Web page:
Reducing Your Financial Burden During a Crisis


We could all use a little extra help knowing how to handle our money during COVID-19.

The current crisis is damaging the physical and mental health of the world’s population, but it’s also causing a financial burden that some find challenging to overcome. Your health should be your first concern, and by making a few changes, you can weather the economic storm. By taking advantage of discount loans, relying on cash accounts, reducing spending, renegotiating interest rates, extending payment periods, and establishing a crisis budget, you can lower your financial stress during the pandemic.

Discount Loans

Although it’s more difficult to secure a loan during a crisis, several banks and credit unions continue to offer discounts to qualified applicants. You may need a new vehicle or property, and you can’t wait until everything returns to normal. If you’re in the armed services, you can apply for a military loan. When your finances are in turmoil, a discounted loan can ease your burden and allow you to move the savings to other areas of your budget.

Cash Accounts

Before you begin selling stocks or cashing in bonds, you should focus on your cash accounts. You can use your checking or saving accounts without incurring fees. If you have certificates of deposit that have matured, you can convert them to cash or transfer the funds to your checking account. Try to rely on your cash accounts as long as you can because fees can quickly add up if you make impulsive transactions. It may be tempting to sell your stock, but since the stock market has lost much of its value during the crisis, it’s best to wait for the market to recover before selling.

Spending Cuts

Another way to manage your finances during uncertain times is to make drastic spending cuts. This may be the most difficult recommendation to follow because it means cutting out some of the non-essential items or services you love. You can cancel your cable subscription or streaming platforms to free up money for food or medical expenses, and you can rely on free broadcasts that run off an antenna. Premium liquor, wine, and beer can be downgraded to less expensive brands, and gourmet food items like imported cheese can be cut in favor of cheaper varieties. Decreasing your luxury expenses will put a significant dent in your monthly bills, but you shouldn’t cut everything. When you live in stressful times, it’s crucial to have a release that temporarily helps you forget that the world is in turmoil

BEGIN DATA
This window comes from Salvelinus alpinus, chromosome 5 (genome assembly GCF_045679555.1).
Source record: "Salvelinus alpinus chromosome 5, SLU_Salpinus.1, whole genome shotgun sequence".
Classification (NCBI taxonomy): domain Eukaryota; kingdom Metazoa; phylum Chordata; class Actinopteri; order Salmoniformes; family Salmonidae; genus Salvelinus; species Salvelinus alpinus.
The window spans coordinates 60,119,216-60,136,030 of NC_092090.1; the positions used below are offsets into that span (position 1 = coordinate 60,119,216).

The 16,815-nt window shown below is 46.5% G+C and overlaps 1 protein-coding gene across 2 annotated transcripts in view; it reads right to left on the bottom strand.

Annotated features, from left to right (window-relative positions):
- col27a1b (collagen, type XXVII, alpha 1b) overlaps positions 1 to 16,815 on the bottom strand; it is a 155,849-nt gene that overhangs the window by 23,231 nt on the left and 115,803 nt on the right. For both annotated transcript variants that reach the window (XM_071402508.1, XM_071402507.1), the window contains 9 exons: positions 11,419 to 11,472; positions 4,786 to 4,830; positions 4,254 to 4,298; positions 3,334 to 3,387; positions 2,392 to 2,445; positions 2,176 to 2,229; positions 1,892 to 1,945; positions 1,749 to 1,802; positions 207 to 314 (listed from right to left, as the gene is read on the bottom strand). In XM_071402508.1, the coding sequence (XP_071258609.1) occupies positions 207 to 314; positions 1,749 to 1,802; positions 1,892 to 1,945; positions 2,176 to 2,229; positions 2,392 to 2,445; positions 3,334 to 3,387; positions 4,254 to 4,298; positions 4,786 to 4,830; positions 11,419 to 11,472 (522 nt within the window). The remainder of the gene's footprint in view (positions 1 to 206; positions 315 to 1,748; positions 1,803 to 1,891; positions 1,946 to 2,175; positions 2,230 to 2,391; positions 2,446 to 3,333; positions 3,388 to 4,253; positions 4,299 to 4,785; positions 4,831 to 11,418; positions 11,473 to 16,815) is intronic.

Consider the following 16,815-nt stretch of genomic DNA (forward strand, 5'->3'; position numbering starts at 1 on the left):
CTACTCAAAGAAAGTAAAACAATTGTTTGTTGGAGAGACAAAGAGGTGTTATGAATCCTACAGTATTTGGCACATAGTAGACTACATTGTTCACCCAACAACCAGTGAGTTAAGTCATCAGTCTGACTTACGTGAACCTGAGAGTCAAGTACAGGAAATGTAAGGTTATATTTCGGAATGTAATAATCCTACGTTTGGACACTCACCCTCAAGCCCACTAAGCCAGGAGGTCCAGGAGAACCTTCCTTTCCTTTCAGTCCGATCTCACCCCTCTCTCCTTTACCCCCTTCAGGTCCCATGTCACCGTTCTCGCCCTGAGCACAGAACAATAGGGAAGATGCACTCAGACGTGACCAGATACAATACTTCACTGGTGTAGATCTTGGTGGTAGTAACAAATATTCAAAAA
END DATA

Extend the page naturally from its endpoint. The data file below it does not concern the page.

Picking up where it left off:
Lower Interest Rates

Making credit card payments during a crisis can be a real burden. If you have cards with high-interest rates, you may be able to lower them by contacting the lending agency. Money is tight for everyone now, but some companies will lower your rate if you continue to make payments on time. You can also cancel your credit accounts and replace them with cards that have lower rates. However, by mentioning to your current credit companies that you’re planning on closing your account, you’re likely to have a customer service representative offer you a new deal with a lower rate.

Payment Extensions

When your bills accumulate, you may have trouble paying all of them by the deadline. Utility, mortgage, and credit companies are usually willing to work with you on an extension if you contact them before you miss several payments. If you stop payments without contacting anyone, you can incur hefty fees. Most companies are willing to wait longer for their payment if you consistently meet the extension deadlines.

Crisis Budget

After you’ve made the spending cuts and organized your payment plans, you can create a crisis budget that reflects your current finances. A crisis budget will be much smaller than your budget from previous years, but if you stick to it, you can gradually adjust when conditions return to normal. Financial instability is another result of the current crisis, but if you make a few changes to your spending, you’ll have one less thing to worry about.


Economics, Finance and Investing